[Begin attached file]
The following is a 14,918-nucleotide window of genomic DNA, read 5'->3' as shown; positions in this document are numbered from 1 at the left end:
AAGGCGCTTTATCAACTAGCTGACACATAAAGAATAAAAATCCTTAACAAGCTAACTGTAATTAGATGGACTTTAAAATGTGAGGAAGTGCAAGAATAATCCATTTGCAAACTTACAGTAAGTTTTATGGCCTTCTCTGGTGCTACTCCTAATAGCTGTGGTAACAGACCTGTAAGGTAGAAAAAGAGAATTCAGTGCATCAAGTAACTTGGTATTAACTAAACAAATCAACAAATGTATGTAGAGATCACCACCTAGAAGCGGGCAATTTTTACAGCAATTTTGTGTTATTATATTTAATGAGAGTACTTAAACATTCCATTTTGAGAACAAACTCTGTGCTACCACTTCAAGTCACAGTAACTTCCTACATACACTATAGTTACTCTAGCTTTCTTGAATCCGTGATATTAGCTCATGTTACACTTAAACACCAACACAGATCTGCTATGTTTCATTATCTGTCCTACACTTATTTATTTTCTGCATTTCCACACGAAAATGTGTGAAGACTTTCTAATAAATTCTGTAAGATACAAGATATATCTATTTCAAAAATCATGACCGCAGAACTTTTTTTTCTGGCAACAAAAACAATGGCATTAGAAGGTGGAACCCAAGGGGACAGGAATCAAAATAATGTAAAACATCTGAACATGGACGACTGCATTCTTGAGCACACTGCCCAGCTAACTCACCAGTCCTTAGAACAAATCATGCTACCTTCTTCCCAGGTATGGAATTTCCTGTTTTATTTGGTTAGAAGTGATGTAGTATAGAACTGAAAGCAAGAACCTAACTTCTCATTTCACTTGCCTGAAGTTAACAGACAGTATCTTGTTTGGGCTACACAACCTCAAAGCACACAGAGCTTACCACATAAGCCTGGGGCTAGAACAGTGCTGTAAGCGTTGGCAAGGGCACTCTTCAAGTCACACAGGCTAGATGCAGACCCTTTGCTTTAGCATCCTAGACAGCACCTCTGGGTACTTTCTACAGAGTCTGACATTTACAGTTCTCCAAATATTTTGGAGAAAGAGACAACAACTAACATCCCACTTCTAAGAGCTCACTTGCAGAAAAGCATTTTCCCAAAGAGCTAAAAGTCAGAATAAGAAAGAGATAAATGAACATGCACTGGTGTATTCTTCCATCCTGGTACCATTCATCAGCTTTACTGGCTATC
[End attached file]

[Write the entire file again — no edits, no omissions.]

The following is a 14,918-nucleotide window of genomic DNA, read 5'->3' as shown; positions in this document are numbered from 1 at the left end:
AAGGCGCTTTATCAACTAGCTGACACATAAAGAATAAAAATCCTTAACAAGCTAACTGTAATTAGATGGACTTTAAAATGTGAGGAAGTGCAAGAATAATCCATTTGCAAACTTACAGTAAGTTTTATGGCCTTCTCTGGTGCTACTCCTAATAGCTGTGGTAACAGACCTGTAAGGTAGAAAAAGAGAATTCAGTGCATCAAGTAACTTGGTATTAACTAAACAAATCAACAAATGTATGTAGAGATCACCACCTAGAAGCGGGCAATTTTTACAGCAATTTTGTGTTATTATATTTAATGAGAGTACTTAAACATTCCATTTTGAGAACAAACTCTGTGCTACCACTTCAAGTCACAGTAACTTCCTACATACACTATAGTTACTCTAGCTTTCTTGAATCCGTGATATTAGCTCATGTTACACTTAAACACCAACACAGATCTGCTATGTTTCATTATCTGTCCTACACTTATTTATTTTCTGCATTTCCACACGAAAATGTGTGAAGACTTTCTAATAAATTCTGTAAGATACAAGATATATCTATTTCAAAAATCATGACCGCAGAACTTTTTTTTCTGGCAACAAAAACAATGGCATTAGAAGGTGGAACCCAAGGGGACAGGAATCAAAATAATGTAAAACATCTGAACATGGACGACTGCATTCTTGAGCACACTGCCCAGCTAACTCACCAGTCCTTAGAACAAATCATGCTACCTTCTTCCCAGGTATGGAATTTCCTGTTTTATTTGGTTAGAAGTGATGTAGTATAGAACTGAAAGCAAGAACCTAACTTCTCATTTCACTTGCCTGAAGTTAACAGACAGTATCTTGTTTGGGCTACACAACCTCAAAGCACACAGAGCTTACCACATAAGCCTGGGGCTAGAACAGTGCTGTAAGCGTTGGCAAGGGCACTCTTCAAGTCACACAGGCTAGATGCAGACCCTTTGCTTTAGCATCCTAGACAGCACCTCTGGGTACTTTCTACAGAGTCTGACATTTACAGTTCTCCAAATATTTTGGAGAAAGAGACAACAACTAACATCCCACTTCTAAGAGCTCACTTGCAGAAAAGCATTTTCCCAAAGAGCTAAAAGTCAGAATAAGAAAGAGATAAATGAACATGCACTGGTGTATTCTTCCATCCTGGTACCATTCATCAGCTTTACTGGCTATC